The second kind leads on immediately from the first kind – if your baseline is barely managed, constant stress, then what happens when something does actually go wrong? (Hint: the answer is panic attacks, my dudes.) It doesn’t need to be a big thing, even something as simple as not being able to open a jar – or in one memorable experience, make pancakes – and I’m crying and rocking and unable to breathe. If you have never experienced a panic attack, they’re awful. Everything is terrifying and you feel like you’re going to die. If you hyperventilate too long, you get light-headed and end up passing out. The exception to this kind of anxiety is that if something really major goes wrong, I get so stressed I just skip the emotions and operate purely logically while everyone else freaks out, like some kind of backwards, messed up superhero. Anxiety Girl, she can only deal with major issues! Don’t ask her what she wants to drink or she’ll panic, Anxiety Girl! Super catchy.

The third kind is only set off by very specific events, or triggers. Sometimes these triggers are times of year, sometimes they’re specific actions or phrases, or people or places. Sometimes they’re moods or personality types that other people have. When I come across one of these triggers, I get a very deep anxiety that interacts with me physically. I feel tense and nauseous and sometimes end up throwing up. I get eczema-like rashes, aches and pains, and I bruise more easily (this is due to anxiety creating way too much of a hormone called cortisol). If it’s really bad, I end up dissociating. If you’ve ever driven your car and got home then realised you don’t remember driving, that’s dissociation. Usually this only happens when someone is tired or distracted and doing a thing that’s so familiar their brain goes on to autopilot, and they get some sort of signal when the journey is finished to let them know they have to concentrate again. When I dissociate from anxiety, it can be days before I regain full situational awareness, and I end up with no memory of when I’ve eaten, what I’ve eaten, if I’ve slept, where I’ve been, or who I’ve talked to. You can tell if I’m dissociating because I’m quieter than normal and seem zoned out or distracted, favour repetitive behaviours and phrasing, and make less eye contact. If you want to, you can try to give me a signal to re-orient myself by asking me to name the colours I can see in the room.

Anxiety is fast-acting and intense. For me, it’s much more of a physical illness than the others and it’s the reason I had to take almost two years out of work.

And that’s the end of it. I hope this “series” of sorts of posts has been helpful in understanding why I’m so passionate about mental health education, representation and support. If you have any questions feel free to ask me them but be prepared for a less serious, more bantering discussion because I really can’t deal with it when people get Very Concerned.*


*this does not apply to other mentally ill friends, whose concern is usually not about their own feelings about my mental illness, but a gentle reminder to make sure I actually realise that my experiences are not normal.

My Diagnoses: Part 3, Depression.

I’ve already written about autism and OCD, and today we come to depression.

I think the best description of depression I’ve ever heard is from Allie Brosh in Hyperbole and a Half. In it, she uses the example of being a child and playing with your toys and really connecting with the stories you invent, and enjoying them, however as an adult, you don’t experience that same connection or enjoyment. She makes the point that depression is a lot like that, just with everything in life. It’s harder to connect to other people, to hobbies, to your work or whatever gives you purpose, to your own self and needs, and it’s also more difficult to actually enjoy these experiences.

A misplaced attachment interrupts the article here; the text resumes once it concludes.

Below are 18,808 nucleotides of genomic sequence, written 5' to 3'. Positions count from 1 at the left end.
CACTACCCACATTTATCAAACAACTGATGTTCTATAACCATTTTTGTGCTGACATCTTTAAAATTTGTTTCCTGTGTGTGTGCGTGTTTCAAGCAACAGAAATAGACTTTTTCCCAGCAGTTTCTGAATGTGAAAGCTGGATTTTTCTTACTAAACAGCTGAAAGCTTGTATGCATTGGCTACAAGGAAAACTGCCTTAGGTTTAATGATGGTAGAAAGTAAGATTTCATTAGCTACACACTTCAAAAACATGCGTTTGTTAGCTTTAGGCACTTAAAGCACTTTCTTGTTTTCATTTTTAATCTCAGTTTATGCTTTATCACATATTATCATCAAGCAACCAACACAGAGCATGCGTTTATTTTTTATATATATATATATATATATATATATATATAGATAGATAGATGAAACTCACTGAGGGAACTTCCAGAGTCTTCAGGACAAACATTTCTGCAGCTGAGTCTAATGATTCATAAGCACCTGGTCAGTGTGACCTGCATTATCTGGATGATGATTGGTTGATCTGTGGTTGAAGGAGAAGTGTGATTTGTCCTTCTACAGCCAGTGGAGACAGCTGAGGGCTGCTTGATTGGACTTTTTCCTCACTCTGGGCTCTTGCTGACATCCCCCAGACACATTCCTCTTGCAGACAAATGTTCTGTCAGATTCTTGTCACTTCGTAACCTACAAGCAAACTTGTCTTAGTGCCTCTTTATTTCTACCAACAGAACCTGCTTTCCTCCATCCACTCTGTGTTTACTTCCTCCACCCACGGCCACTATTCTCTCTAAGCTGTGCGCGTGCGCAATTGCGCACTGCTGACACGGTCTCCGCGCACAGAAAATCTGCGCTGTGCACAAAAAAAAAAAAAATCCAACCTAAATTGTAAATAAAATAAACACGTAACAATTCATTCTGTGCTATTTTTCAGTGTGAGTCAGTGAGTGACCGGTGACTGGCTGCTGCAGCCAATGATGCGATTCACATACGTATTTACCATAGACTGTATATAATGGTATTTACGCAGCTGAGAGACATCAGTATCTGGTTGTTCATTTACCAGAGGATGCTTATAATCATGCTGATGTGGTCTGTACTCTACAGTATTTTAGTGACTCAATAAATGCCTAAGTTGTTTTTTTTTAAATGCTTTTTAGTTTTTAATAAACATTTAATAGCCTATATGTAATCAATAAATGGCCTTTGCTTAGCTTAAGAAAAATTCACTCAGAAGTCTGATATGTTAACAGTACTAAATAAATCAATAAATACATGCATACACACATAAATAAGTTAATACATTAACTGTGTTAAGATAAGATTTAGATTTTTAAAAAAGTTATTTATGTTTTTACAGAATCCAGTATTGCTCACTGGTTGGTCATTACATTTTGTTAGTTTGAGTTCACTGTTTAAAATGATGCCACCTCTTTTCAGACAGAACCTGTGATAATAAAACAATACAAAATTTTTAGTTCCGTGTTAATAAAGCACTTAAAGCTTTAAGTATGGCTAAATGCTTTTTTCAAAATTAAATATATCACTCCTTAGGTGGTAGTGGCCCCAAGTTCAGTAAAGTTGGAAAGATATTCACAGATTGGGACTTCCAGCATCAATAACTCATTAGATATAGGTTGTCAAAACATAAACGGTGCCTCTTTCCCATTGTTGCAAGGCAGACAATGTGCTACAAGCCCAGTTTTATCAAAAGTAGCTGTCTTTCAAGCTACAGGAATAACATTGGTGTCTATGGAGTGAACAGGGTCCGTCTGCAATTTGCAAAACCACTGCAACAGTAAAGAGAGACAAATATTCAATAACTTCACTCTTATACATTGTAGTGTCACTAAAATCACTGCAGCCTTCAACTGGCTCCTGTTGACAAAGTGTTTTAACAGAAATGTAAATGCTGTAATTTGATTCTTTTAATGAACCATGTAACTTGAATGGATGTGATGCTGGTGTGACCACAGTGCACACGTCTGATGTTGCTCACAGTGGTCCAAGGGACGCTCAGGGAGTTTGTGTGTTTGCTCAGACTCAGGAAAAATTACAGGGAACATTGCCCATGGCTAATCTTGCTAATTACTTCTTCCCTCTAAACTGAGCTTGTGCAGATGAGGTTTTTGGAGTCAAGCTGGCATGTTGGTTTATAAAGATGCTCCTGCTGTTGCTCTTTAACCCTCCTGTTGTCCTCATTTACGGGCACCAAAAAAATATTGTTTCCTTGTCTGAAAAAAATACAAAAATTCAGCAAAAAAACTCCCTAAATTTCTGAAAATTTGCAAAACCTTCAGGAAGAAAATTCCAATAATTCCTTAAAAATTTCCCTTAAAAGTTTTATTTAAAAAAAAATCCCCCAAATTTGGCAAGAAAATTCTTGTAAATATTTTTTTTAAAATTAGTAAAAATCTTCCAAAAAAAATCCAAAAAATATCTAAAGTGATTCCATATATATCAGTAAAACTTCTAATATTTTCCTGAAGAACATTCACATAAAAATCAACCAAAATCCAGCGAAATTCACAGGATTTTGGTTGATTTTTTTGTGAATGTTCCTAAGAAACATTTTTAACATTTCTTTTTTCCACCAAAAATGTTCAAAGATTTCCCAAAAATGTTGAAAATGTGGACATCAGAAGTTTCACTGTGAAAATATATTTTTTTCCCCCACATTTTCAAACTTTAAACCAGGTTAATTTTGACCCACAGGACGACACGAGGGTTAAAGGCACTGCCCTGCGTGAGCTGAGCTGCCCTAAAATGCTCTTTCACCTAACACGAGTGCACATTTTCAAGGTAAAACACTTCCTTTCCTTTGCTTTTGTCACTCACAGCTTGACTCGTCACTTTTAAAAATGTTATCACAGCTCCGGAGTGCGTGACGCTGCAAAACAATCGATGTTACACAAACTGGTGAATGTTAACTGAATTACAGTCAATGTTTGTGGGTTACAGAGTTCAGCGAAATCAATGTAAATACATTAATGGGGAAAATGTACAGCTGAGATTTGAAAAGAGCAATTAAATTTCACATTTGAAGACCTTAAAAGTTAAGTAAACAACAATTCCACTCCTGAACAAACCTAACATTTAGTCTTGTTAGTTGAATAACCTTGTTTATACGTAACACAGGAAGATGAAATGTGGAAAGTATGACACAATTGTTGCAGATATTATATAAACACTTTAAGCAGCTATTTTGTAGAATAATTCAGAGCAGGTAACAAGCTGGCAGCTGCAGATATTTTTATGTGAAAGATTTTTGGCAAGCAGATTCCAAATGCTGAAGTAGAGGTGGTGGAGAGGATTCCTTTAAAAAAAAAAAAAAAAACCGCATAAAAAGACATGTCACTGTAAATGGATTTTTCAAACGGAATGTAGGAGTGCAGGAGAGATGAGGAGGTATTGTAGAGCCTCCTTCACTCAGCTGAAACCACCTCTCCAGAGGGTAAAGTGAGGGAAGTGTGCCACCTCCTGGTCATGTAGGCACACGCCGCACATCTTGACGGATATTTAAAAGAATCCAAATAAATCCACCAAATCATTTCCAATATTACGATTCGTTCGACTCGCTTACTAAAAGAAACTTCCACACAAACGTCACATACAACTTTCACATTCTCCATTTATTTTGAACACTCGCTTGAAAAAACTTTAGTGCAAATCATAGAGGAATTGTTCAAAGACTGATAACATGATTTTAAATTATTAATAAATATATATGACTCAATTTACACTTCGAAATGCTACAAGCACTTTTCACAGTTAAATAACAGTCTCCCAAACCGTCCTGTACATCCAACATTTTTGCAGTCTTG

I’ve had depression since I was 12, and it’s also my oldest diagnosis as I was diagnosed around 14. I started going through puberty when I was around 12, and I believe that puberty plus existing mental illness tendencies meant that my brain developed in such a way that depression was going to be inevitable, like my brain had just the right amount of everything needed to make a nice mental illness soup. To quote this Neil Hilborn poem, “I am just carbon and bad timing.”

Depression is an odd one for me to write about. I have now been depressed for more of my life than not, and at this point it no longer feels like a separate thing to myself, it just feels as much a part of me as my arms or my nose and I can’t imagine what it would be like to not be depressed. I also haven’t spent a lot of time lately discussing it and delving into it the same way I have with autism and OCD, and these things combined mean it’s quite hard for me to express how depression affects me. To me, describing how depression feels is like trying to explain how water tastes – the language for it just doesn’t exist. And the older I get, and the more familiar depression gets, the harder it is to explain it.

I mean, I could say that it’s been a long time since I’ve got anything less than full marks on the “in the last two weeks” survey, but then do I have trouble getting out of bed because I’m lazy or a night person, or because I’m depressed? At this point, I can only guess which of the symptoms I have because of depression, and which are just my own natural character traits. (To continue quoting that poem – “I think if I was somebody else I’d still be mentally ill. / It’s impossible to imagine a colour you haven’t seen.”) I could say that in the last week I’ve only showered twice and that unless I have to, I don’t generally get out of bed. I could say that over my weekend (Saturday-Tuesday) I probably only managed to eat four meals, or that I spent my days at home playing Solitaire because I couldn’t get into the books or tv shows I’m trying to read/watch at the minute, and Solitaire was the only way I was going to do something other than stare at the wall – and I have cream walls with no pictures. They’re really boring.